A PRACTICAL GUIDE TO ROOFTOP SOLAR IN CENTRAL TEXAS
The following column by Alan Northcutt appeared in the Waco Tribune-Herald on Sunday, April 15th:
Climate science has clearly determined that to maintain a livable planet the mean global temperature increase above pre-industrial must be limited to 2 degrees C., through rapid reduction of worldwide greenhouse gas (GHG) emissions. In the United States, the largest sources of emissions are electricity generation, and transportation. In a previous Trib column I reviewed hybrid and battery electric cars. In this column I will discuss rooftop solar, using photovoltaic or PV cells, in Central Texas, incorporating my personal experience of 27 months.
Availability. Waco encounters an average of 230 sunny or partly sunny days per year, and is thus an outstanding locale for rooftop solar for residences or businesses. The primary requirement is a roof unobstructed by trees or other objects. (But if obstructions exists, many installers can erect ground based solar arrays.) A south facing roof generates maximum energy, but is not mandatory. Although homeowner’s associations will often assert that rooftop solar is not permitted, this claim is false, and they are not able to prevent installations under Texas law. In fact, the claim that solar panels are unsightly is actually a myth. Their sleek, black futuristic appearance is a visual improvement over mundane gray shingles.
Cost. Although the exact price of a home solar system depends on multiple variables, I will provide a representative example. A 6000 watt (6kWp) system has a list price of approximately $18,000. For those in the ONCOR service area, a properly oriented system could receive an incentive of about $4,200, reducing the upfront cost to $13,800. (Note that the ONCOR incentive varies throughout the year). Later, applying the 30% federal tax credit, the final out of pocket cost would be only $9660. Although the price of PV cells has plummeted over a decade, the new Trump tariff on panels is expected to increase the price of a typical residential system by $500-$1000 in 2018, and by less in 2019-2021. The average time for a system to pay for itself is 7 to 8 years, and the system thereafter saves the owner money. The good news is that the two predominant installers in Central Texas, Holtek of Waco and Freedom of Austin, now both offer financing, making home systems highly affordable.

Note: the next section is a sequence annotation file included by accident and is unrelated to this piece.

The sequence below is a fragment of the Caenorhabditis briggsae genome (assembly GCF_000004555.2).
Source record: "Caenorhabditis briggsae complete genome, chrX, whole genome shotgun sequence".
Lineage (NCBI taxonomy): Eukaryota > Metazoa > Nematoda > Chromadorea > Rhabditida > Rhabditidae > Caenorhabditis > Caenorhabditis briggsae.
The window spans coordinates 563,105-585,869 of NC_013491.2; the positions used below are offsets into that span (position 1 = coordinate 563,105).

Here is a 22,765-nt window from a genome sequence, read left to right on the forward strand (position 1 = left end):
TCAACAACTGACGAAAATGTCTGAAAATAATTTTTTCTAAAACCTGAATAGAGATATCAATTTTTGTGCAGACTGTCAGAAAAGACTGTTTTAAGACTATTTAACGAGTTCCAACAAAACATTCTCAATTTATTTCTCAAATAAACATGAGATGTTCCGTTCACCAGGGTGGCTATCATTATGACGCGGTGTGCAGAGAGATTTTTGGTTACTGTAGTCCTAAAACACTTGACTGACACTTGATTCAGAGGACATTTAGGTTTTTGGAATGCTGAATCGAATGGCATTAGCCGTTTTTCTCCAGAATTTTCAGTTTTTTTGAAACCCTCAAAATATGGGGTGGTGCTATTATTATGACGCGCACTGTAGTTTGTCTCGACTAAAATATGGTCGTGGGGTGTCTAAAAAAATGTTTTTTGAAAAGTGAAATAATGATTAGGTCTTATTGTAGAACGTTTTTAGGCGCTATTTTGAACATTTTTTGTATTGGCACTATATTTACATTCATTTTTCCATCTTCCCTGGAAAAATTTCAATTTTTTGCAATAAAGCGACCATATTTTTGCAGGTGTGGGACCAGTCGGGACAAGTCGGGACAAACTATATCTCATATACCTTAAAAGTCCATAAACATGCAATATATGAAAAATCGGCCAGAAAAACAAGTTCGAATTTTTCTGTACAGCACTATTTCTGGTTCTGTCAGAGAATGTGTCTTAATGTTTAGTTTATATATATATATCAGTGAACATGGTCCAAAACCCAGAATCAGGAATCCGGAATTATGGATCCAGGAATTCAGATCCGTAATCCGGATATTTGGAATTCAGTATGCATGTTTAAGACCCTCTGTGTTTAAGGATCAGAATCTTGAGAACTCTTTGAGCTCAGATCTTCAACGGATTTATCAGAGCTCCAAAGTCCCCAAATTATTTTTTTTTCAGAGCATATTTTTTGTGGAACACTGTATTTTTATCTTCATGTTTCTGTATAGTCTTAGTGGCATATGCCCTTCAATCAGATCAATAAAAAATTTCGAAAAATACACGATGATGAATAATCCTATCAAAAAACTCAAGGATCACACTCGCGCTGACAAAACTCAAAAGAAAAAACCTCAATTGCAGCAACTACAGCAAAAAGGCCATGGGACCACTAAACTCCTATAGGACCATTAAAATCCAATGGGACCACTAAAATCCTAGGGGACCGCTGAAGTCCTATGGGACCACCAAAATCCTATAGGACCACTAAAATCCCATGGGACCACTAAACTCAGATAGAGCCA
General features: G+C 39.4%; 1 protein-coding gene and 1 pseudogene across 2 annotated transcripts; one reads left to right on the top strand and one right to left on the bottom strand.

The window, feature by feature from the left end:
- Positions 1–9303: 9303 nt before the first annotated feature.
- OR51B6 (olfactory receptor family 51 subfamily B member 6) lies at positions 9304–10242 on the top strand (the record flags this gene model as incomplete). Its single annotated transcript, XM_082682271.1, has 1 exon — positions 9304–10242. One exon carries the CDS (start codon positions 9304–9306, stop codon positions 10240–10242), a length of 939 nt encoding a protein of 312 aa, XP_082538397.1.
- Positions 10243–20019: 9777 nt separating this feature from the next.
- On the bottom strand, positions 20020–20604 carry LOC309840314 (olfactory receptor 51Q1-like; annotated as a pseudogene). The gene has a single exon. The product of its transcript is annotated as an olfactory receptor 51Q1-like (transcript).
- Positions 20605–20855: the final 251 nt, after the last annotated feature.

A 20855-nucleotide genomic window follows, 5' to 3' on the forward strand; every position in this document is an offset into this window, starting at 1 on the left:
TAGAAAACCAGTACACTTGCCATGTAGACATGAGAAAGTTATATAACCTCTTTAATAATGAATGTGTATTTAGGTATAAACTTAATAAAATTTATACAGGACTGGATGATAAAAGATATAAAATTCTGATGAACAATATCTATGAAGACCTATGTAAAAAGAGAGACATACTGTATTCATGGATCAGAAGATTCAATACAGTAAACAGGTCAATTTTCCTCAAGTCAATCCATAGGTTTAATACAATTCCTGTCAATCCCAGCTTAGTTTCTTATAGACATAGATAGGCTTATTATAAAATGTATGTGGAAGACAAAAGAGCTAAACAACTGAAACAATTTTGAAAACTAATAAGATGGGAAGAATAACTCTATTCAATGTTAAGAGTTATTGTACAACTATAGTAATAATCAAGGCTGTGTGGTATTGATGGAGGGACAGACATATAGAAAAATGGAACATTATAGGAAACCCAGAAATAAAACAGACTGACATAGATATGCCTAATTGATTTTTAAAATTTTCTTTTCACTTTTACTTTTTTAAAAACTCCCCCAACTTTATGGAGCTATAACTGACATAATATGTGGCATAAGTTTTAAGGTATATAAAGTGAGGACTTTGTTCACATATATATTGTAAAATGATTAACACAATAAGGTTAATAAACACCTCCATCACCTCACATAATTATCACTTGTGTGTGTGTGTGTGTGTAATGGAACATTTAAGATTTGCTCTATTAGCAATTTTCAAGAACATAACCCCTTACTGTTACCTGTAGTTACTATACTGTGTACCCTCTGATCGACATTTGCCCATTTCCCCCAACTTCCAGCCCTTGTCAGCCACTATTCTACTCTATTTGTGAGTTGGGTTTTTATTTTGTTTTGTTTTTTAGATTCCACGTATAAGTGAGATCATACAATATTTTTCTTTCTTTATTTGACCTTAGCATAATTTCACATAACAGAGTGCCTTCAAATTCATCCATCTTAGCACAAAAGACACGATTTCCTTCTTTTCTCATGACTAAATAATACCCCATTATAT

Installation. Waco is fortunate to have an experienced local installer in Holtek , whom I utilized. I can attest to Holtek’s excellent customer service. Freedom Solar has also received a glowing review from a friend who used the company. Installation usually involves attaching the panels to the roof, attaching the inverter (converts DC to AC) to an outside wall, and wiring the system components, connecting to the existing electric service. The process surprisingly is completed in approximately 3 days.
Operation. One delight of home solar is monitoring the function of the system. Through one’s computer or smart phone app, data is displayed, including: daily, weekly, monthly, and annual electricity output; total home consumption; and dollar cost savings. And through net metering, the excess production during the sunny hours is credited by the grid provider, further lowering one’s electricity bill. My system of 30 panels has had an average monthly generation of 1,198kWh, a maximum monthly generation of 1,660kWh, and several months with NO bill for electricity consumption! With no moving parts, PVC systems are essentially care free. In 27 months, the only maintenance I performed was rinsing the panels once with a garden hose during a very dry, dusty month.
Rationale. In conclusion, the reasons to install rooftop solar are multiple:
· Once the system cost is recovered, monthly electricity bill savings represent income. Further, the systems are guaranteed to produce 80% of initial output for 25 years!
· Home value may increase 3 to 4% upon the addition of rooftop solar systems, according to a 2011 study by the National Bureau of Economic Research.
· Conversion of the world’s energy system to renewables is a race against time, to avoid climate catastrophe. Installation of rooftop solar is thus a powerful contribution to our children’s well-being.
· Replacing fossil fuel energy with solar energy has many additional benefits: cleaner air with decreased cardiopulmonary disease, water savings during time of drought, decreased pipeline disasters, and fewer fracking calamities.
Alan D. Northcutt, M.D. is a local physician, and director of the Waco Friends of Peace/Climate